The minister is studying the recommendations carefully and remains committed to dialogue with the not for profit sector to discuss proposed changes to the calls for proposals process. The consultations are consistent with the recommended procedures outlined in the volunteer sector initiative.

Canada-U.S. Relations
Oral Question Period

2:40 p.m.

NDP

Peter Julian Burnaby—New Westminster, BC

Mr. Speaker, we have seen over the past decade lower standards of living and a lower quality of life for most Canadians. Most jobs created are now part time or temporary and the average Canadian worker has lost 60¢ an hour in real terms.

While we have seen no progress on softwood lumber and BSE, now we find out that this government is prepared to make even greater concessions to the Bush administration through its backroom deep integration talks. Canadians did not vote for that.

Will this government commit to stop making concessions in secret and ensure that Parliament can openly debate the issue, so Canadians can judge what these talks will cost them?

Canada-U.S. Relations
Oral Question Period

2:40 p.m.

Papineau
Québec

Liberal

Pierre Pettigrew Minister of Foreign Affairs

Mr. Speaker, we have been working with the United States for some time to ensure we have the best possible border between Canada and the United States and the best possible North American regulation systems respecting our identities and our own different ways of doing things. However we also want to ensure they are compatible and are easily making our continent more and more prosperous.

There are challenges out there. There are challenges in Asia and in South America. It is imperative that North America remain the most competitive continent on the planet.

Foreign Affairs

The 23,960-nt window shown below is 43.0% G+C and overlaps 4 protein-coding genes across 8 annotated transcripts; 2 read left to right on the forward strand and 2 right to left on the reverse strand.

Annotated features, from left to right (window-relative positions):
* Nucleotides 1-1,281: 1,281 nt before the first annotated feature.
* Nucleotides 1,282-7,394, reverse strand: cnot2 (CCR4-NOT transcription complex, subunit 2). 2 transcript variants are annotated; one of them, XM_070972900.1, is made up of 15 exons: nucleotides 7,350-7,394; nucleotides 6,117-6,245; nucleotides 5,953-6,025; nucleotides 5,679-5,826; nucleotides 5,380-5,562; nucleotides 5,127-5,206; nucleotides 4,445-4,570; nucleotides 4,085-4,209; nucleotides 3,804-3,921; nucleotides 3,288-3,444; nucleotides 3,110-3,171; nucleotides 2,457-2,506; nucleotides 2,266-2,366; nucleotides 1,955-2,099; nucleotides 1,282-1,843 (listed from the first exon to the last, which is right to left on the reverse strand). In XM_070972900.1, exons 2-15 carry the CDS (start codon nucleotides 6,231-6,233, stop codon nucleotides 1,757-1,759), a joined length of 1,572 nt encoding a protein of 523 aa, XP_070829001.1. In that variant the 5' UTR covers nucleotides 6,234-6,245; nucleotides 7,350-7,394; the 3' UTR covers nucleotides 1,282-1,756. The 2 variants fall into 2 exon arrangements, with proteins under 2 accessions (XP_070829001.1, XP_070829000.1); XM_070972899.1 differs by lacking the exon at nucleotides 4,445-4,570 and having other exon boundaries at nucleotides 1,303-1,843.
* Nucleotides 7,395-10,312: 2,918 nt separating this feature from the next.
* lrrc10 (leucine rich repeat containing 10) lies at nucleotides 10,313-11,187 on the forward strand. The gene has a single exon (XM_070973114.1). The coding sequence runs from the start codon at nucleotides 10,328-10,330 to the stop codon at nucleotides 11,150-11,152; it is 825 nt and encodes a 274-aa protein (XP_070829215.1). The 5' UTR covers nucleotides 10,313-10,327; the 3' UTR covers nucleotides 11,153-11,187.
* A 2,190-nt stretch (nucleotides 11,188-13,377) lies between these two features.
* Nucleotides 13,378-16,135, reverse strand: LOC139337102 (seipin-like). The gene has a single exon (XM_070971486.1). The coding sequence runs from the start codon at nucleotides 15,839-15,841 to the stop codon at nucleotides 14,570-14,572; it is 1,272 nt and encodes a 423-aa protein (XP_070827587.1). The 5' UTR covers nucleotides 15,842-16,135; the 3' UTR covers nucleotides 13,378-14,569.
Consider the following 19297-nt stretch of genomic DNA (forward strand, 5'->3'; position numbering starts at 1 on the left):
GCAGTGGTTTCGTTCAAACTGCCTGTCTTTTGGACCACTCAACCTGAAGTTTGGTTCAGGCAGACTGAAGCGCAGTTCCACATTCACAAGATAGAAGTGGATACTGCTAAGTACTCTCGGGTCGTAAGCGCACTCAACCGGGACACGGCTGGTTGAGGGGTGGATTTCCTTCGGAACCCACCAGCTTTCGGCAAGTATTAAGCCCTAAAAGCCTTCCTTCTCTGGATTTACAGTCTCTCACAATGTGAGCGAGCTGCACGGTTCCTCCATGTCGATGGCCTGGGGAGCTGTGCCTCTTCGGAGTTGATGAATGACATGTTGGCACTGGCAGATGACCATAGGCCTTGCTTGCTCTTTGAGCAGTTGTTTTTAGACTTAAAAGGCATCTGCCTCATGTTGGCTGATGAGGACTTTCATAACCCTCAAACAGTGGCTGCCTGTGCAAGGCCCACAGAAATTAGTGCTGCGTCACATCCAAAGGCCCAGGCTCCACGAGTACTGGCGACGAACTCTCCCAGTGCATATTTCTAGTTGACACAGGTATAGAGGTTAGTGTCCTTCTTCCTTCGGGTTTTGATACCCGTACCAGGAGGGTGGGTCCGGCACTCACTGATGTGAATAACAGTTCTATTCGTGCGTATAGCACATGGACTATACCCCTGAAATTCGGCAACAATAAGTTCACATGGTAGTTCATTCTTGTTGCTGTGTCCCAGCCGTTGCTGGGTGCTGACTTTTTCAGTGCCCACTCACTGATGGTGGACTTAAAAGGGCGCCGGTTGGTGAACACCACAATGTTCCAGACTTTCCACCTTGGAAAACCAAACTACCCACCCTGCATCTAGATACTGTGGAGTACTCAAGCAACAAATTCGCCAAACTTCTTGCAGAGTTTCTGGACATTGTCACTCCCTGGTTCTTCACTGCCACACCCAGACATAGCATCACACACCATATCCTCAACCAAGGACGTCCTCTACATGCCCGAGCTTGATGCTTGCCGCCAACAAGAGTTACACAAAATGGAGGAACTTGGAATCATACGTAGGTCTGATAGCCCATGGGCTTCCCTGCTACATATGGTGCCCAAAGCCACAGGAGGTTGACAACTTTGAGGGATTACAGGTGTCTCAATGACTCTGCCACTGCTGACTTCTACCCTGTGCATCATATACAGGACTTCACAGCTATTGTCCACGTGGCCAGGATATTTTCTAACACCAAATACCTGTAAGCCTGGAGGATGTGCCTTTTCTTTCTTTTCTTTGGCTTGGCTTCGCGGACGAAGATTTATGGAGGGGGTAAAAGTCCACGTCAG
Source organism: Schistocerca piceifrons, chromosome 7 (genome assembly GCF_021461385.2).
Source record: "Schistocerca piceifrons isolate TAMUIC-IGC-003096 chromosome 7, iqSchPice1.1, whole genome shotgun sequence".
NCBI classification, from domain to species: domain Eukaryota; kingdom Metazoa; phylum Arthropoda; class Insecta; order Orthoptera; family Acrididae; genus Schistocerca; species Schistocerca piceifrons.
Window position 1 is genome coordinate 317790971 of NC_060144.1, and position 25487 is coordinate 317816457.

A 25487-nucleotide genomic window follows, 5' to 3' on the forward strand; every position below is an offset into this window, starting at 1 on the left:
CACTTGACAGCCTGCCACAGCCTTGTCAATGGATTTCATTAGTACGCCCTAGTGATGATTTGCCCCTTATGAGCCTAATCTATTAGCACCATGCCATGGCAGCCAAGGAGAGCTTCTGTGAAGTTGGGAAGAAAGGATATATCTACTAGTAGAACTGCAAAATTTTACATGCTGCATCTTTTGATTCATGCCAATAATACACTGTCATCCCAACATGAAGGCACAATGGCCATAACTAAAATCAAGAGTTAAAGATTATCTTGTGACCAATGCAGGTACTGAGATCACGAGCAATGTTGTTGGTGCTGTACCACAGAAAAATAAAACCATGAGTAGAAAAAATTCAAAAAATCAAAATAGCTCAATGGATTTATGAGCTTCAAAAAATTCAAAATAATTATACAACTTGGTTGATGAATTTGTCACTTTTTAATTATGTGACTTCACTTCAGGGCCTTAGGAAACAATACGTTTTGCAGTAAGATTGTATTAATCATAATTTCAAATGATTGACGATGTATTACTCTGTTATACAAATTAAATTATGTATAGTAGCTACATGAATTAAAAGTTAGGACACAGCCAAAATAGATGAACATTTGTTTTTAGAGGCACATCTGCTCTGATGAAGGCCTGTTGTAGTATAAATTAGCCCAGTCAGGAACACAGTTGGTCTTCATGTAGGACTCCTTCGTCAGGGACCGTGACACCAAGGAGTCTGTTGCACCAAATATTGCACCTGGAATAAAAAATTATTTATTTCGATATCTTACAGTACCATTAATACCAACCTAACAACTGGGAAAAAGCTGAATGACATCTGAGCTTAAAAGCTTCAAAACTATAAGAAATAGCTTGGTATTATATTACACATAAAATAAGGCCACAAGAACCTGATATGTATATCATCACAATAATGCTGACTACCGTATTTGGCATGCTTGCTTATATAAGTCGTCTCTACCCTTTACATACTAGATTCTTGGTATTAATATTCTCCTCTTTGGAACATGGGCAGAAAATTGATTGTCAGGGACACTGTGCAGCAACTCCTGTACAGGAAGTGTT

Oral Question Period

June 27th, 2005 / 2:40 p.m.

NDP

Alexa McDonough Halifax, NS

Mr. Speaker, the future of North America task force report released May 17 advocated an even deeper integration with the U.S. and Mexico than feared.

Now in lockstep, the North American security and prosperity partnership has convened to deliver, even if it involves forfeiting Canadian sovereignty over labour standards, bulk water, energy, security and even defence.

Will the Prime Minister assure us today that deeper integration will not proceed on any of these fronts without exhaustive consultations with Canadians broadly and without a say by parliamentarians, their elected officials?

Foreign Affairs
Oral Question Period

2:45 p.m.

Papineau
Québec

Liberal

Pierre Pettigrew Minister of Foreign Affairs

Mr. Speaker, we are not talking about deeper integration here. We are talking about working with our neighbours, the United States and Mexico.

This partnership is about a follow up to the three leaders' meeting a few months ago. I am very pleased with the progress we are making in this partnership with the Mexicans and the Americans to not only ensure we respect the workers of our respective countries but to ensure we have a competitive economy in which we continue to create good and great jobs for our people.

Nuclear Reactors
Oral Question Period

2:45 p.m.

Conservative

Michael Chong Wellington—Halton Hills, ON

Mr. Speaker, MDS Nordion signed a contract with our atomic agency to build two reactors. The initial cost was $140 million, and delivery was to be in 1999. Here we are in 2005, and still no reactors. A delay like this hurts our reputation as a world leader in nuclear medicine. In addition, under the contract, the government is responsible for half the cost overrun.

Can the minister tell us how much it is and when the project will be completed?

Nuclear Reactors
Oral Question Period

2:45 p.m.

Yukon
Yukon

Liberal

Larry Bagnell Parliamentary Secretary to the Minister of Natural Resources

Mr. Speaker, we do not have the exact costs but Canada is a leader in this area and we will continue to be a leader in this area.

Nuclear Reactors
Oral Question Period

2:45 p.m.

Conservative

Michael Chong Wellington—Halton Hills, ON

Mr. Speaker, that answer is not good enough. That is no excuse to escape parliamentary oversight.

Furthermore, these delays are forcing MDS Nordion to import bomb grade uranium material into Canada, which the New York Times last week criticized as a security threat.

Reports indicate that this project is $200 million to $350 million over budget. This House deserves to know how much of a hit the public purse will take. The NDP deserves to know how much of a hit its budget will take. Canadians deserve to know how big the security threat is.

Will the parliamentary secretary tell this House how much this will cost us, $100 million, $200 million or $300 million? How much is it?